It never ceases to amaze me how subjective the business of writing is; especially when it comes to the business of fiction writing and getting published, both in the long form and the short form. What may turn off one person completely could seem to be the best thing ever to someone else, and vice-versa.
I mention this because as someone who has been struggling to break into the ranks of published authorship in both long and short form, I was excited beyond the point of reasonableness (Reasonability? Reasonablosity?) to discover that two of my short stories published last year have been selected as finalists for a 2009 Derringer Award!
The Derringers are given out annually by the Short Mystery Fiction Society, "to honor excellence in the creative artform of short mystery and crime stories," according to their website. The awards were instituted in 1997 and have been given out annually ever since. Previous winners include Carol Kilgore, Clark Howard, J.A. Konrath and Patricia Harrington.
And get this: previous runners-up include names like Jeffrey Deaver, Bill Pronzini and Duane Swierczynski, so no matter what happens, as a finalist, I'm truly honored and excited to be in such great company.
Both of my stories selected as Derringer finalists reside in the same category - Best Short Story, defined by the SMFS as any story between 1001 and 4000 words - meaning they are competing against each other, as well as against four other finalists. Hopefully this means my chances of winning are twice as good, rather than half as good, but who really knows?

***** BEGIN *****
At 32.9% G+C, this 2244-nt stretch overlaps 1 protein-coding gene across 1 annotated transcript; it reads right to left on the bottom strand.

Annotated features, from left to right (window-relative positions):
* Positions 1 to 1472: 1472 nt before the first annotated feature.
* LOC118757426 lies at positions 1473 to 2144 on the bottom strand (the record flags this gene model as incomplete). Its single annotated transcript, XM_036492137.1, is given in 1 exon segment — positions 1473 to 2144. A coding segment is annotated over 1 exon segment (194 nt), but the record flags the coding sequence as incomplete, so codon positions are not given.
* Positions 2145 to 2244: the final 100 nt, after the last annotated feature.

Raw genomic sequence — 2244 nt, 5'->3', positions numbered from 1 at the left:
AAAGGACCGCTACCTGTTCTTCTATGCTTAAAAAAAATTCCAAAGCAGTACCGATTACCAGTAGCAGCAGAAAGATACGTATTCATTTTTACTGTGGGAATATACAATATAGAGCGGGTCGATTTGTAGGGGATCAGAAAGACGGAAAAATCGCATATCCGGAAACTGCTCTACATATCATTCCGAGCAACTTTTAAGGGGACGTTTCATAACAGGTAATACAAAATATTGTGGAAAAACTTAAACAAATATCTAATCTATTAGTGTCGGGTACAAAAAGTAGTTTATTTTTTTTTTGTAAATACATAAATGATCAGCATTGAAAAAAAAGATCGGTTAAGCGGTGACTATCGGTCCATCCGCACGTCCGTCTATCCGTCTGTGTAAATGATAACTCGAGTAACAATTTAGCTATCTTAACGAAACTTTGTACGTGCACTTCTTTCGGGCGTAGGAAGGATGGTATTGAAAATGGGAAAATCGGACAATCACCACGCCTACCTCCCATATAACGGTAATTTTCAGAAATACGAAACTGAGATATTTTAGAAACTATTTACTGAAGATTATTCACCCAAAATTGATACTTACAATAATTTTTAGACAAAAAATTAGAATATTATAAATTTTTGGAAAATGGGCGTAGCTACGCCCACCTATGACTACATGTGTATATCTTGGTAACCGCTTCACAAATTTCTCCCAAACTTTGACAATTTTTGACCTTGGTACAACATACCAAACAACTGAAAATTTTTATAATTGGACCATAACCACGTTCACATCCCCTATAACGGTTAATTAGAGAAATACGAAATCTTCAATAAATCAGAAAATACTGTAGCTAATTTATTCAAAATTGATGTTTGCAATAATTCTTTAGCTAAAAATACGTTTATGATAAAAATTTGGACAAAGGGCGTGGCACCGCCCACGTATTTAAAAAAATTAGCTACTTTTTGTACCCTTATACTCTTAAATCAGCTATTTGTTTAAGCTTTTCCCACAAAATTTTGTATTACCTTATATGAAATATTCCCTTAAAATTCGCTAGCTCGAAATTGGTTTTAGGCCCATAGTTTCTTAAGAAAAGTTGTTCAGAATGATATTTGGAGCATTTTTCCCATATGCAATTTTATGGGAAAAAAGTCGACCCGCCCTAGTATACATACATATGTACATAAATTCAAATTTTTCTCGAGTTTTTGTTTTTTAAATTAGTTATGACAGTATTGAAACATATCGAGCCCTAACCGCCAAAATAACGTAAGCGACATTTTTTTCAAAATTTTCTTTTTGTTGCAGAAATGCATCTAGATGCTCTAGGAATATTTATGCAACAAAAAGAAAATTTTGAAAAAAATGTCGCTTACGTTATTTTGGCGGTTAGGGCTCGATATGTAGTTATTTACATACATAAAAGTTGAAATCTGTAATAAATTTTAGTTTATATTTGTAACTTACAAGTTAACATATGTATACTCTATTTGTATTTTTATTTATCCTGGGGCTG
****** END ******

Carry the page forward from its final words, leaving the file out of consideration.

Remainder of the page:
My two Derringer Finalists are: "Independence Day," originally published in the July/August 2008 issue of Crime and Suspense, and "Regrets, I've Had a Few," which appeared in the September 2008 issue of Trei Literary magazine, the only issue the magazine ever released before disappearing.
If you'd like to check them out, "Independence Day" is archived at the Crime and Suspense site, and I've posted "Regrets, I've Had a Few" at my own website. I'd be thrilled if you'd like to read them.
About the subjectivity involved in this writing gig, it's interesting to me that one of my Derringer finalist stories was accepted by the first venue to which I sent it, while the other one bounced around for a while, being rejected five times before finally finding a home.
I like to think that my lack of success at getting agents and publishers to read my novel manuscripts is similar to the situation regarding "Regrets, I've Had a Few." I continued submitting this story because I believed in it. I felt strongly that it was quality work and sooner or later someone would recognize that. Eventually someone did, and now it's a Derringer Award finalist.
The moral of the story, I suppose, is obvious, at least to me. Work hard and sooner or later the breaks will come. If you're writing and submitting and not getting anywhere, keep going! The next thing you send out might just be the one that takes off and sends you on your way. I really believe that, and you should too.
By the way, the Short Mystery Fiction Society is open to everyone, writers and readers alike. If you're reading this blog, you're probably a good candidate for membership. You can check them out here. And, no, I'm not trolling for votes for my stories - to be eligible to vote for this year's Derringer awards, you have to have been a member prior to February 1 of this year. But if you join now, you can vote for next year's most deserving stories...